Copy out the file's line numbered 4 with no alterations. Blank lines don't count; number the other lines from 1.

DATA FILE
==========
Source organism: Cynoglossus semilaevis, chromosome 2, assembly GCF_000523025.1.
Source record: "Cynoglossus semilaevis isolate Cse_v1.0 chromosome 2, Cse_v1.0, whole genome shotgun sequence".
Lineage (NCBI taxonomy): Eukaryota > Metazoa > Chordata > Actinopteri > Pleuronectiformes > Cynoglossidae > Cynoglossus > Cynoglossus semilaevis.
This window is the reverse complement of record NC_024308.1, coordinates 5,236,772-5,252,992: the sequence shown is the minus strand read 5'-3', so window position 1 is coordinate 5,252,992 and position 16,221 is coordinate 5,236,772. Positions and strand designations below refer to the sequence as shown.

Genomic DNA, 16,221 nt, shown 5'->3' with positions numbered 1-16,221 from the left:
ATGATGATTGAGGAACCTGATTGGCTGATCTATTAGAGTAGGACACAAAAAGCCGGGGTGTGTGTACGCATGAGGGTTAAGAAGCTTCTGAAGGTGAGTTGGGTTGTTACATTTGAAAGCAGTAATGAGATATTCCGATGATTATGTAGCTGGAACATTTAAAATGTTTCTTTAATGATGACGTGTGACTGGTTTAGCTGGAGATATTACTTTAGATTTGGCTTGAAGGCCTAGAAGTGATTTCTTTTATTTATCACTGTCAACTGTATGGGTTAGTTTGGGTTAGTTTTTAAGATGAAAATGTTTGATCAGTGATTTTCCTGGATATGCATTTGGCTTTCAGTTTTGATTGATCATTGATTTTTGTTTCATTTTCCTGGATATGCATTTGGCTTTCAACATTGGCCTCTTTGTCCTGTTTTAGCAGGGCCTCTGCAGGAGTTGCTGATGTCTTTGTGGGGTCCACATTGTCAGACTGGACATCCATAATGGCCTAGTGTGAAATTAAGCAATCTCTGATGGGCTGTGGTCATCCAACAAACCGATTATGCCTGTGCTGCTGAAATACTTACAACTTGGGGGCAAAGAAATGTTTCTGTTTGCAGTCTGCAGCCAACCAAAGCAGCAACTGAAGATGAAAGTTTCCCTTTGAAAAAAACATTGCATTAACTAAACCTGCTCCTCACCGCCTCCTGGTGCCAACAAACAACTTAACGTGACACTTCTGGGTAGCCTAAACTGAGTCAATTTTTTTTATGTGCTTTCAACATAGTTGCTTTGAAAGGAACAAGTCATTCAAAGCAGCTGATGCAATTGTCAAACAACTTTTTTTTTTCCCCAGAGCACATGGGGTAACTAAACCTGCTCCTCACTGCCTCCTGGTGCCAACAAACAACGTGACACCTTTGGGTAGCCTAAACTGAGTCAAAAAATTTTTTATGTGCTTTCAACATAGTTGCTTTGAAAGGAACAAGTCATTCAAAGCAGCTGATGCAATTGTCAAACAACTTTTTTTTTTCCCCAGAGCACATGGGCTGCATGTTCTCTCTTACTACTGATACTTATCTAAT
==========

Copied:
This window is the reverse complement of record NC_024308.1, coordinates 5,236,772-5,252,992: the sequence shown is the minus strand read 5'-3', so window position 1 is coordinate 5,252,992 and position 16,221 is coordinate 5,236,772. Positions and strand designations below refer to the sequence as shown.